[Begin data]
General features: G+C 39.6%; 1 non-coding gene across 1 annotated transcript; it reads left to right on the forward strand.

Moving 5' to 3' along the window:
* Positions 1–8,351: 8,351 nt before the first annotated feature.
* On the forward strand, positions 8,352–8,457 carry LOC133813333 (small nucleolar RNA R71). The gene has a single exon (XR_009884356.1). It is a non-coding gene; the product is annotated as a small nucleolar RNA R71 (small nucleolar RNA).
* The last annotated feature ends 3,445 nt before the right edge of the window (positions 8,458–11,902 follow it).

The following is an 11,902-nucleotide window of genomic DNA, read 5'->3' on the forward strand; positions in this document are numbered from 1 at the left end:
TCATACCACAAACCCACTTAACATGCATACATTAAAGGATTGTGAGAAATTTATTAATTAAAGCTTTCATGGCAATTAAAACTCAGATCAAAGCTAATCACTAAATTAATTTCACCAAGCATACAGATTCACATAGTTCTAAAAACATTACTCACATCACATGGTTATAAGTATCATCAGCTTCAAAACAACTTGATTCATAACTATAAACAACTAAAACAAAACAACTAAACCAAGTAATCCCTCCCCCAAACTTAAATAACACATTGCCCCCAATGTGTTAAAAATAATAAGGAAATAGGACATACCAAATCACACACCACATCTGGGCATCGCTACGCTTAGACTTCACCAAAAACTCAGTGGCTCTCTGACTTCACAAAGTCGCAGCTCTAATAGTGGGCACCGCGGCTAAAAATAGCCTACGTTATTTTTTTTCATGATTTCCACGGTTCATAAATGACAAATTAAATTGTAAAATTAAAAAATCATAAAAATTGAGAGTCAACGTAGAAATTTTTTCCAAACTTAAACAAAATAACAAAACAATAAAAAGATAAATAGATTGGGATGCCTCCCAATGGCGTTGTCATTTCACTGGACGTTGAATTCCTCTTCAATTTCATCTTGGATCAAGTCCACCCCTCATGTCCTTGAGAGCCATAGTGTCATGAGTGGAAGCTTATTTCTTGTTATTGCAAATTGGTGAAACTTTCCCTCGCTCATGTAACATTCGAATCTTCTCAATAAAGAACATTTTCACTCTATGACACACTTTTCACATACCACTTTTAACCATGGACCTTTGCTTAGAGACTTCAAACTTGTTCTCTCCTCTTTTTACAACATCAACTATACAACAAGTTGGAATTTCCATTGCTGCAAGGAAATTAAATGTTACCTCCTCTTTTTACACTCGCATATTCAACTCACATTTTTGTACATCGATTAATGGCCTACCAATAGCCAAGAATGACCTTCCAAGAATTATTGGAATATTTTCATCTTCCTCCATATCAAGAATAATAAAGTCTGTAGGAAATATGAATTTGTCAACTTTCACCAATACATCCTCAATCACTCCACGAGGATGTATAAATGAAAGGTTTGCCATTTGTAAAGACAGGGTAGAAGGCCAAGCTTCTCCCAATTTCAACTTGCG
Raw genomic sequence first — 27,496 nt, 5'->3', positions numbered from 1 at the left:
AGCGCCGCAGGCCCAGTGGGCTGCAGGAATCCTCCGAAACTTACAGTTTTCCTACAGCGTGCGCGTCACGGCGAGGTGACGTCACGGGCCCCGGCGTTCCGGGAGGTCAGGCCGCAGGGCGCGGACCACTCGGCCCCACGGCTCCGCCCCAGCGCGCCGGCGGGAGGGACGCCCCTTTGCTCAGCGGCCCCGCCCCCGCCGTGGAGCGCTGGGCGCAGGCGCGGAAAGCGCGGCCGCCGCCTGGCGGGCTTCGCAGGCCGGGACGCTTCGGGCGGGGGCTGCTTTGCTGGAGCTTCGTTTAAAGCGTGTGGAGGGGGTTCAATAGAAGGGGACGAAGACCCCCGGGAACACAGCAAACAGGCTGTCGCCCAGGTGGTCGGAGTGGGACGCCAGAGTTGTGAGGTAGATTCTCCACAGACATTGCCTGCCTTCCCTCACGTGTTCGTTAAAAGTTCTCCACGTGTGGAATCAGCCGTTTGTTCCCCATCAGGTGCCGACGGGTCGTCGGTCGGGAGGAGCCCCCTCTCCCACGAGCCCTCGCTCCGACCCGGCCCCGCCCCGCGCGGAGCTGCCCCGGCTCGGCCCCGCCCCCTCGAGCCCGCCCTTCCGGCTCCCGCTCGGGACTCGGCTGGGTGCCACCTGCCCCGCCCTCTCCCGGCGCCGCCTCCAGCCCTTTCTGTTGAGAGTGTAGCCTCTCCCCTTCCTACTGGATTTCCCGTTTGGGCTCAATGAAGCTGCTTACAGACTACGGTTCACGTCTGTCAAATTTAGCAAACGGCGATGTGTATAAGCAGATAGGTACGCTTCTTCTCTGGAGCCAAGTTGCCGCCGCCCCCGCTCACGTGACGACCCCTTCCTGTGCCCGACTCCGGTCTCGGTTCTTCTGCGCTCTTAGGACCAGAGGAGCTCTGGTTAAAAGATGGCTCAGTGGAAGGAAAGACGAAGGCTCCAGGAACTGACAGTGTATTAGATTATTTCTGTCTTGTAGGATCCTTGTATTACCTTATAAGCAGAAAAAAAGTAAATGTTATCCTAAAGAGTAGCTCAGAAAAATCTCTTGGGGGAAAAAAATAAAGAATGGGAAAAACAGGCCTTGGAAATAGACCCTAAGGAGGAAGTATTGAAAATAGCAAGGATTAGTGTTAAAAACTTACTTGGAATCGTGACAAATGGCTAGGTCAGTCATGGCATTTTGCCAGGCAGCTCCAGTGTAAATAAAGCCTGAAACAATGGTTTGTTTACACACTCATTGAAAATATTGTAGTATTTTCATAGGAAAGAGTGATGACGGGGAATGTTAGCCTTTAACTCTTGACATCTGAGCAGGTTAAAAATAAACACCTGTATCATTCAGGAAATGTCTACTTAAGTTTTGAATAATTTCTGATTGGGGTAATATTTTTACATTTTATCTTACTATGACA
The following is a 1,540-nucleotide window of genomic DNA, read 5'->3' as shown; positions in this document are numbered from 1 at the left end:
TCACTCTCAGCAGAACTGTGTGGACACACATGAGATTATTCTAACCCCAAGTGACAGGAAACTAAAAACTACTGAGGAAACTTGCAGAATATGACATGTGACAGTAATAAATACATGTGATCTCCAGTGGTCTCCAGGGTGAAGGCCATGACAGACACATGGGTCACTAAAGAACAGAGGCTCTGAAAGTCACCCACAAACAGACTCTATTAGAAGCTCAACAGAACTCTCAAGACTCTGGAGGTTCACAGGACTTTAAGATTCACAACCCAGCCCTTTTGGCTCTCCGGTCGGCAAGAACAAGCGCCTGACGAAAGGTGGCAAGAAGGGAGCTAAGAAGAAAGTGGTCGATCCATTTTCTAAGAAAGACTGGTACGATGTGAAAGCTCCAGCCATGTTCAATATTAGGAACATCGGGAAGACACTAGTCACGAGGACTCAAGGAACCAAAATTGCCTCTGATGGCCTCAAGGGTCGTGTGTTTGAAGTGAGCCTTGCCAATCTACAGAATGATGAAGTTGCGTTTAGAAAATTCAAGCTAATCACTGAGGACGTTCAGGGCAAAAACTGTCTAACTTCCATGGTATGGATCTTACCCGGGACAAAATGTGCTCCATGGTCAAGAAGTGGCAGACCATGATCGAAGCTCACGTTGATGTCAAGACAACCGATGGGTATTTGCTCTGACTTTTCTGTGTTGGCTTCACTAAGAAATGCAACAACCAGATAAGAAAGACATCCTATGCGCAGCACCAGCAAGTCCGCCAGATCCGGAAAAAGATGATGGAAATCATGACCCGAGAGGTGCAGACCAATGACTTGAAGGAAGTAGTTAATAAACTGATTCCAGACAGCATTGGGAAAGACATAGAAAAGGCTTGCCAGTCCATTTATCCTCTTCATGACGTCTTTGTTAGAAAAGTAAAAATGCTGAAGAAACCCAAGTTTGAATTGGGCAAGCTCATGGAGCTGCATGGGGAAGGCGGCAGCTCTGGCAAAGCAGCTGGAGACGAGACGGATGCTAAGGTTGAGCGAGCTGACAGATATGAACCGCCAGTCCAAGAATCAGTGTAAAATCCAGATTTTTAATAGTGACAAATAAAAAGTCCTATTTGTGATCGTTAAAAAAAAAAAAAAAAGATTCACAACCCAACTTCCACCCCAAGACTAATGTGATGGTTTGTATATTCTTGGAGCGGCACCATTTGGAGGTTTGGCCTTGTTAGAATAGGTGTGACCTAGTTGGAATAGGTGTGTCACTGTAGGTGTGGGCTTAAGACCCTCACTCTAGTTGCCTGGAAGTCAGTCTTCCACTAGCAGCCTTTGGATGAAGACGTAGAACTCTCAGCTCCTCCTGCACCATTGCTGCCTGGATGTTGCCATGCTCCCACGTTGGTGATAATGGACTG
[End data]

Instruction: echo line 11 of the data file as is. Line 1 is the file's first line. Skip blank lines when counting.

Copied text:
TCACTCTCAGCAGAACTGTGTGGACACACATGAGATTATTCTAACCCCAAGTGACAGGAAACTAAAAACTACTGAGGAAACTTGCAGAATATGACATGTGACAGTAATAAATACATGTGATCTCCAGTGGTCTCCAGGGTGAAGGCCATGACAGACACATGGGTCACTAAAGAACAGAGGCTCTGAAAGTCACCCACAAACAGACTCTATTAGAAGCTCAACAGAACTCTCAAGACTCTGGAGGTTCACAGGACTTTAAGATTCACAACCCAGCCCTTTTGGCTCTCCGGTCGGCAAGAACAAGCGCCTGACGAAAGGTGGCAAGAAGGGAGCTAAGAAGAAAGTGGTCGATCCATTTTCTAAGAAAGACTGGTACGATGTGAAAGCTCCAGCCATGTTCAATATTAGGAACATCGGGAAGACACTAGTCACGAGGACTCAAGGAACCAAAATTGCCTCTGATGGCCTCAAGGGTCGTGTGTTTGAAGTGAGCCTTGCCAATCTACAGAATGATGAAGTTGCGTTTAGAAAATTCAAGCTAATCACTGAGGACGTTCAGGGCAAAAACTGTCTAACTTCCATGGTATGGATCTTACCCGGGACAAAATGTGCTCCATGGTCAAGAAGTGGCAGACCATGATCGAAGCTCACGTTGATGTCAAGACAACCGATGGGTATTTGCTCTGACTTTTCTGTGTTGGCTTCACTAAGAAATGCAACAACCAGATAAGAAAGACATCCTATGCGCAGCACCAGCAAGTCCGCCAGATCCGGAAAAAGATGATGGAAATCATGACCCGAGAGGTGCAGACCAATGACTTGAAGGAAGTAGTTAATAAACTGATTCCAGACAGCATTGGGAAAGACATAGAAAAGGCTTGCCAGTCCATTTATCCTCTTCATGACGTCTTTGTTAGAAAAGTAAAAATGCTGAAGAAACCCAAGTTTGAATTGGGCAAGCTCATGGAGCTGCATGGGGAAGGCGGCAGCTCTGGCAAAGCAGCTGGAGACGAGACGGATGCTAAGGTTGAGCGAGCTGACAGATATGAACCGCCAGTCCAAGAATCAGTGTAAAATCCAGATTTTTAATAGTGACAAATAAAAAGTCCTATTTGTGATCGTTAAAAAAAAAAAAAAAAGATTCACAACCCAACTTCCACCCCAAGACTAATGTGATGGTTTGTATATTCTTGGAGCGGCACCATTTGGAGGTTTGGCCTTGTTAGAATAGGTGTGACCTAGTTGGAATAGGTGTGTCACTGTAGGTGTGGGCTTAAGACCCTCACTCTAGTTGCCTGGAAGTCAGTCTTCCACTAGCAGCCTTTGGATGAAGACGTAGAACTCTCAGCTCCTCCTGCACCATTGCTGCCTGGATGTTGCCATGCTCCCACGTTGGTGATAATGGACTG